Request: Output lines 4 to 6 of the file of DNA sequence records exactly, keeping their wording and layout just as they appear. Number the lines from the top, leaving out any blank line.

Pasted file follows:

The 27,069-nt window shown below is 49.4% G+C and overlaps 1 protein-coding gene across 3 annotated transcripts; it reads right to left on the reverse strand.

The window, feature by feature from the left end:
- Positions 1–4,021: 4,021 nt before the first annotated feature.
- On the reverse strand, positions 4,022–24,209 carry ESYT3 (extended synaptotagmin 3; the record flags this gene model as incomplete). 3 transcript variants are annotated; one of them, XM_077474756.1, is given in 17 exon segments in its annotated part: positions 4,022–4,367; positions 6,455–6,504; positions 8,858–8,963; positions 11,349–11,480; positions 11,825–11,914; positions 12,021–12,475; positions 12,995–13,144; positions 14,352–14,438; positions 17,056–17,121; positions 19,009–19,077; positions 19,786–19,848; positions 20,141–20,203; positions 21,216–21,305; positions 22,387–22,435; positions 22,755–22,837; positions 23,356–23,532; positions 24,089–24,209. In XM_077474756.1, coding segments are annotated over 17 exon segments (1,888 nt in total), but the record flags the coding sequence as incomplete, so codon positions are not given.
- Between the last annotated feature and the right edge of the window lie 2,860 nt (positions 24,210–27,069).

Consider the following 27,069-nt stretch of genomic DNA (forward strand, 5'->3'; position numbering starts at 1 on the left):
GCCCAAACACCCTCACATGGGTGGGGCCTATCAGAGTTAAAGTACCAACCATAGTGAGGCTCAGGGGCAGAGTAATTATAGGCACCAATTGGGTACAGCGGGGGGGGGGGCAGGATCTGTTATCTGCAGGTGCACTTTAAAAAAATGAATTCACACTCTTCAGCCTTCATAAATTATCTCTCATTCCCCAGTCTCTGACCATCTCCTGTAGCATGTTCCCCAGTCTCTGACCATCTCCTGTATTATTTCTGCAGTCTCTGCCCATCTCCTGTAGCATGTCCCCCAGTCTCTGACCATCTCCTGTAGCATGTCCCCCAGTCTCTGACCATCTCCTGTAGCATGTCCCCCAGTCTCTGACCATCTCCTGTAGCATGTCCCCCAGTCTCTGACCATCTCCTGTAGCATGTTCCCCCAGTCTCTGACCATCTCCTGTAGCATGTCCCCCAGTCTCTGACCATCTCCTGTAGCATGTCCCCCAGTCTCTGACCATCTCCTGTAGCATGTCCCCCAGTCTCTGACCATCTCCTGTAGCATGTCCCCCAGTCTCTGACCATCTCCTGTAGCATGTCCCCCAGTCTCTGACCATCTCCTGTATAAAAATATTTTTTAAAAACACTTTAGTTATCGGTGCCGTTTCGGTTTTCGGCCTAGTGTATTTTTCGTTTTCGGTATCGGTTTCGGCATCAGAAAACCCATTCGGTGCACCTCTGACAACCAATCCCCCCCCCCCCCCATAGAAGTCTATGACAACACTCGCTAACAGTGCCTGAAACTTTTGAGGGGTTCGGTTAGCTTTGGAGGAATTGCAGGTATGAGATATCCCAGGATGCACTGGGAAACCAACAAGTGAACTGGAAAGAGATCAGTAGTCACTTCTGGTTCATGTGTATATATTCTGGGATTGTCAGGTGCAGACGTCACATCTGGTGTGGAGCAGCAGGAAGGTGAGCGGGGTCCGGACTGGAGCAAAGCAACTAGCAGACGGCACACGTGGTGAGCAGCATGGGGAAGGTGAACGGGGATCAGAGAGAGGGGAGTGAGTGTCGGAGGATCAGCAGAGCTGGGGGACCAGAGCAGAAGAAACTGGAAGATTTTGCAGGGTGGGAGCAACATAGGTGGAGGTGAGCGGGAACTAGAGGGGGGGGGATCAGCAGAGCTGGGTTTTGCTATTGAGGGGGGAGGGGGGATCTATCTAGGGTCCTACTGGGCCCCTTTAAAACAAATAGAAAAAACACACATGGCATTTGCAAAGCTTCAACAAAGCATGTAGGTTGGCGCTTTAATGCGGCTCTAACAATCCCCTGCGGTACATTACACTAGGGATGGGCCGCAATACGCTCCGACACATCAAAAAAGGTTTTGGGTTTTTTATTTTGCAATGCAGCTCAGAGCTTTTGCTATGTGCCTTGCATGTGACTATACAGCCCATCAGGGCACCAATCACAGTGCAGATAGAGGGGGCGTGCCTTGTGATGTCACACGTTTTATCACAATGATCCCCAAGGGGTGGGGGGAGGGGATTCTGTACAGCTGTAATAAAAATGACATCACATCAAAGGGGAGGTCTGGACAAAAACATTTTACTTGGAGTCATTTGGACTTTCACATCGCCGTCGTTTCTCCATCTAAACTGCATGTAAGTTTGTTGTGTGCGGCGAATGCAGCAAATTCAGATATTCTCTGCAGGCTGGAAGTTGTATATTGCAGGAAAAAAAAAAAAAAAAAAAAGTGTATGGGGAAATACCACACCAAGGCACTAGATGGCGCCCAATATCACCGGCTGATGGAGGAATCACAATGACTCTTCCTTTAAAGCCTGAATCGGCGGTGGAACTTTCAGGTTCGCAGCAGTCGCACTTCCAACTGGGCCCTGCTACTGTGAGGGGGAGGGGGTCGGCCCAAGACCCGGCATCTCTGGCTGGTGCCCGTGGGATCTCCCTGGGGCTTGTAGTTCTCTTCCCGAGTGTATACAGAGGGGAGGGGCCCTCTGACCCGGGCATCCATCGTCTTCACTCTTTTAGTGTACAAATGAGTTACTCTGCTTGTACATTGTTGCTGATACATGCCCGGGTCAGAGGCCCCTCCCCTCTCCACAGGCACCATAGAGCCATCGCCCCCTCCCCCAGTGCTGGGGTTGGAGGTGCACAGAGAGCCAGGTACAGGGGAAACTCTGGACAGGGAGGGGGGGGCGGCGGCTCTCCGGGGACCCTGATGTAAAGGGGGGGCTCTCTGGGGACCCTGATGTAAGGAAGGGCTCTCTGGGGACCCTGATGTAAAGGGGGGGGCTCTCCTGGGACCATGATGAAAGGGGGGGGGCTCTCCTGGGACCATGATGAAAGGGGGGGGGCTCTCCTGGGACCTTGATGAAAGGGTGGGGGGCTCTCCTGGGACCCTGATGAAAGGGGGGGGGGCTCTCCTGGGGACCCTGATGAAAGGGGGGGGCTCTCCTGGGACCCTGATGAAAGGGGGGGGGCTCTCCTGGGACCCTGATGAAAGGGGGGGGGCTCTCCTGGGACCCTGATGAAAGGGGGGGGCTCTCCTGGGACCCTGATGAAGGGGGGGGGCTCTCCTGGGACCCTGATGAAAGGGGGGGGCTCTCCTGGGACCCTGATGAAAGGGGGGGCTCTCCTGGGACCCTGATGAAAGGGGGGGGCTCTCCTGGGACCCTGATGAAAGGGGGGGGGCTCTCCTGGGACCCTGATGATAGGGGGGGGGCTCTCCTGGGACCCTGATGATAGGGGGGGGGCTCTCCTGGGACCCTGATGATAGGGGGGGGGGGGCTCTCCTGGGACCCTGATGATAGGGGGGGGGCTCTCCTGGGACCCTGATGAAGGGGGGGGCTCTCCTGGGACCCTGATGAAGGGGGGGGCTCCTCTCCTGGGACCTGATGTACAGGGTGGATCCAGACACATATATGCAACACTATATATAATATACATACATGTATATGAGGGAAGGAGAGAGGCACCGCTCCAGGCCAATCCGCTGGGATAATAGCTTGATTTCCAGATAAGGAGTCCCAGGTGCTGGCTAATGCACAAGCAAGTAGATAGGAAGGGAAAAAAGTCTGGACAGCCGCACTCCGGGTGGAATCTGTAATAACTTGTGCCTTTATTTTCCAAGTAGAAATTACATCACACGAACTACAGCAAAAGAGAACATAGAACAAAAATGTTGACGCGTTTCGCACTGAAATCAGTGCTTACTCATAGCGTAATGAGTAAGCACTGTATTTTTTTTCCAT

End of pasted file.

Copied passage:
- On the reverse strand, positions 4,022–24,209 carry ESYT3 (extended synaptotagmin 3; the record flags this gene model as incomplete). 3 transcript variants are annotated; one of them, XM_077474756.1, is given in 17 exon segments in its annotated part: positions 4,022–4,367; positions 6,455–6,504; positions 8,858–8,963; positions 11,349–11,480; positions 11,825–11,914; positions 12,021–12,475; positions 12,995–13,144; positions 14,352–14,438; positions 17,056–17,121; positions 19,009–19,077; positions 19,786–19,848; positions 20,141–20,203; positions 21,216–21,305; positions 22,387–22,435; positions 22,755–22,837; positions 23,356–23,532; positions 24,089–24,209. In XM_077474756.1, coding segments are annotated over 17 exon segments (1,888 nt in total), but the record flags the coding sequence as incomplete, so codon positions are not given.
- Between the last annotated feature and the right edge of the window lie 2,860 nt (positions 24,210–27,069).

Consider the following 27,069-nt stretch of genomic DNA (forward strand, 5'->3'; position numbering starts at 1 on the left):